The Salvation film Review
Westerns have been a corner stone of American cinema since the 1950s; after all it’s the perfect medium to portray the harsh history of the wild frontier. From the frilly shirts of Roy Rogers to Clint Eastwood’s ‘man with no name’, they’ve managed to tap into audiences throughout decades. As we all know, westerns have been produced in Italy, Spain and even the UK on one or two occasions, but I never thought I’d ever see a Danish western. The Salvation starring Mads Mikkelsen piqued my interest.
Jon (Mikkelsen) migrated to the United States from Denmark ahead of his family to set up a home for them. When they eventually arrive they are victims to a heinous crime. Jon manages to kill the perpetrators, but unbeknownst to him they were members of a criminal gang lead by the tyrannical Colonel Delarue (Jeffrey Dean Morgan). When Delarue discovers his men have been killed, one of them his brother, he sets out to find Jon and exact revenge. What follows is a violent battle between good and evil.
As a fan of westerns, I lament the lack of said genre in cinema these days. Sure we have the odd one here and there 3:10 to Yuma (2007) True Grit (2010) Django Unchained (2012), but it’s a genre that benefits so much from the cinematic format and The Salvation proves this. With its strong influences from Sergio Leone’s spaghetti westerns, cold hearted villains, silent heroes, the wide panoramic views of the desolate landscape, (shot just outside Johannesburg) The Salvation hits all the right notes in terms of style and tone. Mikkelsen’s understated performance as a simple family man turned desperate hero feels convincing and when butted up against Morgan, who clearly revels in the baddie role, makes for an interesting rivalry. The supporting cast is fleshed out with, Jonathan Pryce as the greedy Mayor of Black Creek, Douglas Henshall as the town’s sheriff/priest, even a small part by ex-footballer Eric Cantona doesn’t detract from the performances. Unfortunately Eva Green, suffers as an underdeveloped widow with a past, but when have the women ever been at the forefront in a western.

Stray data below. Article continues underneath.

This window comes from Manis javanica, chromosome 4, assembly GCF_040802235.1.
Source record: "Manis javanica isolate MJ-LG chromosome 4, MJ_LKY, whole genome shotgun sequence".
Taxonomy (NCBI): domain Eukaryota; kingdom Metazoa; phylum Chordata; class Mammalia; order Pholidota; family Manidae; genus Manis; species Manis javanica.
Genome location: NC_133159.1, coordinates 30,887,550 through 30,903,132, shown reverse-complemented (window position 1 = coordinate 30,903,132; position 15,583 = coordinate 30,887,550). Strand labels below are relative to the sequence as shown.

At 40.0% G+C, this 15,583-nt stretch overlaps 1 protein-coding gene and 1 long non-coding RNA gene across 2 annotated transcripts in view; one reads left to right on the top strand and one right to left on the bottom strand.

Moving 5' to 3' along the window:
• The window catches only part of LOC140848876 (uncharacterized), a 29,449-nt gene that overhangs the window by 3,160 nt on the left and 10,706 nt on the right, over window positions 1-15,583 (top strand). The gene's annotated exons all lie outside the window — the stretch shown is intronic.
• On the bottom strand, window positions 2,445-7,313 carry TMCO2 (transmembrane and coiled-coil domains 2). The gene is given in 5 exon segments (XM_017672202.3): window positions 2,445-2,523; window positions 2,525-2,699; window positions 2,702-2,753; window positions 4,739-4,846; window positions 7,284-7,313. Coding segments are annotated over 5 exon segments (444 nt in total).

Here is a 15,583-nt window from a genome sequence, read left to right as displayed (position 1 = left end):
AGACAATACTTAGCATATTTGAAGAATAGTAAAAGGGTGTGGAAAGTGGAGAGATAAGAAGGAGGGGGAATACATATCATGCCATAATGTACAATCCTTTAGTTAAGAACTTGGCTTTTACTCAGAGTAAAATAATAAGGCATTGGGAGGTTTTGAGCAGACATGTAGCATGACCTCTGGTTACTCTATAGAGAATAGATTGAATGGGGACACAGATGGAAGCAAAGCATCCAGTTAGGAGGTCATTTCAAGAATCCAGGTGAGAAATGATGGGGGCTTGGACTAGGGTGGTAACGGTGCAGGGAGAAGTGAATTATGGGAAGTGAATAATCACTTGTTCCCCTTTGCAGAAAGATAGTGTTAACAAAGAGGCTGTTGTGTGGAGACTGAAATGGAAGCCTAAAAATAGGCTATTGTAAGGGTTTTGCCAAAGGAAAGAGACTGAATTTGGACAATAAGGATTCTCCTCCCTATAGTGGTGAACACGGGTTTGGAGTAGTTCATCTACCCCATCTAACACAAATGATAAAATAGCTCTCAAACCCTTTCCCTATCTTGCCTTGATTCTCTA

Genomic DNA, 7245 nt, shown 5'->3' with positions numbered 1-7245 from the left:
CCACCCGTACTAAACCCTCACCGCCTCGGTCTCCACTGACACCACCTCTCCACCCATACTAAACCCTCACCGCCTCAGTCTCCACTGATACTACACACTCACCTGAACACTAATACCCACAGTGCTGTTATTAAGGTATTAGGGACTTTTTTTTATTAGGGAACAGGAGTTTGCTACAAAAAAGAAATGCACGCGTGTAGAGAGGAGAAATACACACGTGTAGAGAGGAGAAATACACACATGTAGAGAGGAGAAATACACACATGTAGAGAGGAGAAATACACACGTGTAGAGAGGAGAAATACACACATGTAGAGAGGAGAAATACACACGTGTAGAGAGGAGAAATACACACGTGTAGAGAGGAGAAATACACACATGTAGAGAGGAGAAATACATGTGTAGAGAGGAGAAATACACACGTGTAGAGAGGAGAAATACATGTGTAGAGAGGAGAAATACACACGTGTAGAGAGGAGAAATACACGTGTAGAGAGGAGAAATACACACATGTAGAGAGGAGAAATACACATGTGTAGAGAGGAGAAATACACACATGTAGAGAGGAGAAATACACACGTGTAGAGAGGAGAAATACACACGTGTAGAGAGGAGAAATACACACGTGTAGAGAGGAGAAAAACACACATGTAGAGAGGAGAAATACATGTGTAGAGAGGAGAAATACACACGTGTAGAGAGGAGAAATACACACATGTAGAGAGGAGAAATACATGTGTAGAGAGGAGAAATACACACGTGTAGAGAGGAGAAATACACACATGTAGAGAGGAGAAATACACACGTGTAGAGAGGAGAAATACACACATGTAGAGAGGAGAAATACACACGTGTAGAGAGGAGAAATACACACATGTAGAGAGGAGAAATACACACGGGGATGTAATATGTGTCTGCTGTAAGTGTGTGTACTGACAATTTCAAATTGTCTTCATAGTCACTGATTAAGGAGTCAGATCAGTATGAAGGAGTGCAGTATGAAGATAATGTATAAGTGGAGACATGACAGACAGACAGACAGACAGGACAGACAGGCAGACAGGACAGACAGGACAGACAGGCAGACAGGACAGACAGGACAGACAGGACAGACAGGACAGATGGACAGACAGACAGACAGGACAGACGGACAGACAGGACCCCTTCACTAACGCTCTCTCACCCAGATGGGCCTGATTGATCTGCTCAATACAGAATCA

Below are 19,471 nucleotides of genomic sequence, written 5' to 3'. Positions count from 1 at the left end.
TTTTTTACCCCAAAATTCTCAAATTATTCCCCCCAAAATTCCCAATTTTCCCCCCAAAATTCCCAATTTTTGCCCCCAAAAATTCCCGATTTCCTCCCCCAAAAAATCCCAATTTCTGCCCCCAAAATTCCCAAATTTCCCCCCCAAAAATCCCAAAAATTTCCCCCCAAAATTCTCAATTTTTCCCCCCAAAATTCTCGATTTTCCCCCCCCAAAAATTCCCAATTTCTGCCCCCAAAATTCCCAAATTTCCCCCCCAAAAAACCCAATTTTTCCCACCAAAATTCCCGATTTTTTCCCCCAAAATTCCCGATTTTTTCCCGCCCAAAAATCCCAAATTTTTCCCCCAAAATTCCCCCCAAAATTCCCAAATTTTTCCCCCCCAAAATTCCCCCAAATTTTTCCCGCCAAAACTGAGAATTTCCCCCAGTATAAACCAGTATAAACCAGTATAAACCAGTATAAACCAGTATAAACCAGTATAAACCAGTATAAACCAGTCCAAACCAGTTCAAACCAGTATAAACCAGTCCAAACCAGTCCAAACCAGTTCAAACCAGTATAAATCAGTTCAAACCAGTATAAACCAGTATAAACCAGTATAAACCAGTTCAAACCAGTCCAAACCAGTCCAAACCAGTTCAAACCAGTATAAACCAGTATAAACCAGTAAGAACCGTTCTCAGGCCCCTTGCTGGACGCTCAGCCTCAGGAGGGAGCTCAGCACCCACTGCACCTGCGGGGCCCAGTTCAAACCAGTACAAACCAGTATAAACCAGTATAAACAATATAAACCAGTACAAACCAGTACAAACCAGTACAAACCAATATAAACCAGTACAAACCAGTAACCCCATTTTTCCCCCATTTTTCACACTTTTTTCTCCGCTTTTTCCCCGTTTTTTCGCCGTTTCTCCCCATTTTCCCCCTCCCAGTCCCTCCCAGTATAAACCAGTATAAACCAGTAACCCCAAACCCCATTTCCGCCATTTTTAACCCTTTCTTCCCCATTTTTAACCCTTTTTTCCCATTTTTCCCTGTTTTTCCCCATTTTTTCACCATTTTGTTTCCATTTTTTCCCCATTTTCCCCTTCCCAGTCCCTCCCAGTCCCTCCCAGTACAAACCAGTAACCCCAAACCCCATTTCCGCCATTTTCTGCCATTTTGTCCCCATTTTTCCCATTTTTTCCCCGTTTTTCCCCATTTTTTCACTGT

The direction by Kristian Levring is beautiful, the previously mentioned wide shots, but also his use of the camera nods to classic westerns without feeling tacky or overused. The crab shot tracking heavy clinking boots as they thump across wooden floorboards, evoking an air of mystery and terror is just one of the methods that shows real love for the genre. A key element is always going to be the cinematography and Jens Schlosser does an excellent job with the colour palette, balancing the warm yellows of the sun-scorched days and the cool blue of the moonlit nights. In some areas the pacing felt a little off dragging on a few occasions, but these were few and far between and didn’t take too much away from the enjoyment.
Overall, The Salvation is a western in the truest sense of the word. Everything you could possibly want from the genre is present and combined with perfection to form an exciting rollercoaster ride through the dusty plains and rickety towns. If you’re at all a fan of gunslingers and outlaws I highly recommend viewing and hopefully we’ll see more westerns like this in the future, even if they are from Denmark.